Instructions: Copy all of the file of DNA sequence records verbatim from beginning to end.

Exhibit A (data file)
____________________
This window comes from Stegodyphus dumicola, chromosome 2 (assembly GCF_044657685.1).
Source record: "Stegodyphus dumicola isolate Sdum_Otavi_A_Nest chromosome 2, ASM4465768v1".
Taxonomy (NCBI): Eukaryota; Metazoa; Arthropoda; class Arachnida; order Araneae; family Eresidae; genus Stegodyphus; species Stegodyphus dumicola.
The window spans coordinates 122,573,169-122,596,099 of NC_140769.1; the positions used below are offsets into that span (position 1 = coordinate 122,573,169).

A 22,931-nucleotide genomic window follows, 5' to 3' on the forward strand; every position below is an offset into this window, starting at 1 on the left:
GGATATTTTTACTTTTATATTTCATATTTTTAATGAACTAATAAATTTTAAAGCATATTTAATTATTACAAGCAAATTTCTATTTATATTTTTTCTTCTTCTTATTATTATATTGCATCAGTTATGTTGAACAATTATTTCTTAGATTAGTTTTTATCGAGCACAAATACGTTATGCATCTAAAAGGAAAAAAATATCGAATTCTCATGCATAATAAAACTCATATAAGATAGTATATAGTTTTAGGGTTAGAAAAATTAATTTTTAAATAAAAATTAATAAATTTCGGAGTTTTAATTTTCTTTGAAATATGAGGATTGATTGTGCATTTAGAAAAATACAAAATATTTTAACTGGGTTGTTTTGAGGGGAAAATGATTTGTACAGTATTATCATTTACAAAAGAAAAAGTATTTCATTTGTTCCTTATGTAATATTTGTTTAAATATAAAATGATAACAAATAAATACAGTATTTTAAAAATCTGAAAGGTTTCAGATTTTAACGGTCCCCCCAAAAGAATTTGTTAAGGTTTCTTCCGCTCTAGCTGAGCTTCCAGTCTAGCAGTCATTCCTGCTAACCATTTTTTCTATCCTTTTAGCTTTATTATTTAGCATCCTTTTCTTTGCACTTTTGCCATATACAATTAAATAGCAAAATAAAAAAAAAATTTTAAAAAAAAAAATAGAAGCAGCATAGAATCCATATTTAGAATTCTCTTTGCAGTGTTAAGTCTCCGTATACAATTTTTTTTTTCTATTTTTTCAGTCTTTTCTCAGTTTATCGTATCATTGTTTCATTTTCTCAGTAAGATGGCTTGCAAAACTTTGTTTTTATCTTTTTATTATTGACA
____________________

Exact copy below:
This window comes from Stegodyphus dumicola, chromosome 2 (assembly GCF_044657685.1).
Source record: "Stegodyphus dumicola isolate Sdum_Otavi_A_Nest chromosome 2, ASM4465768v1".
Taxonomy (NCBI): Eukaryota; Metazoa; Arthropoda; class Arachnida; order Araneae; family Eresidae; genus Stegodyphus; species Stegodyphus dumicola.
The window spans coordinates 122,573,169-122,596,099 of NC_140769.1; the positions used below are offsets into that span (position 1 = coordinate 122,573,169).

A 22,931-nucleotide genomic window follows, 5' to 3' on the forward strand; every position below is an offset into this window, starting at 1 on the left:
GGATATTTTTACTTTTATATTTCATATTTTTAATGAACTAATAAATTTTAAAGCATATTTAATTATTACAAGCAAATTTCTATTTATATTTTTTCTTCTTCTTATTATTATATTGCATCAGTTATGTTGAACAATTATTTCTTAGATTAGTTTTTATCGAGCACAAATACGTTATGCATCTAAAAGGAAAAAAATATCGAATTCTCATGCATAATAAAACTCATATAAGATAGTATATAGTTTTAGGGTTAGAAAAATTAATTTTTAAATAAAAATTAATAAATTTCGGAGTTTTAATTTTCTTTGAAATATGAGGATTGATTGTGCATTTAGAAAAATACAAAATATTTTAACTGGGTTGTTTTGAGGGGAAAATGATTTGTACAGTATTATCATTTACAAAAGAAAAAGTATTTCATTTGTTCCTTATGTAATATTTGTTTAAATATAAAATGATAACAAATAAATACAGTATTTTAAAAATCTGAAAGGTTTCAGATTTTAACGGTCCCCCCAAAAGAATTTGTTAAGGTTTCTTCCGCTCTAGCTGAGCTTCCAGTCTAGCAGTCATTCCTGCTAACCATTTTTTCTATCCTTTTAGCTTTATTATTTAGCATCCTTTTCTTTGCACTTTTGCCATATACAATTAAATAGCAAAATAAAAAAAAAATTTTAAAAAAAAAAATAGAAGCAGCATAGAATCCATATTTAGAATTCTCTTTGCAGTGTTAAGTCTCCGTATACAATTTTTTTTTTCTATTTTTTCAGTCTTTTCTCAGTTTATCGTATCATTGTTTCATTTTCTCAGTAAGATGGCTTGCAAAACTTTGTTTTTATCTTTTTATTATTGACA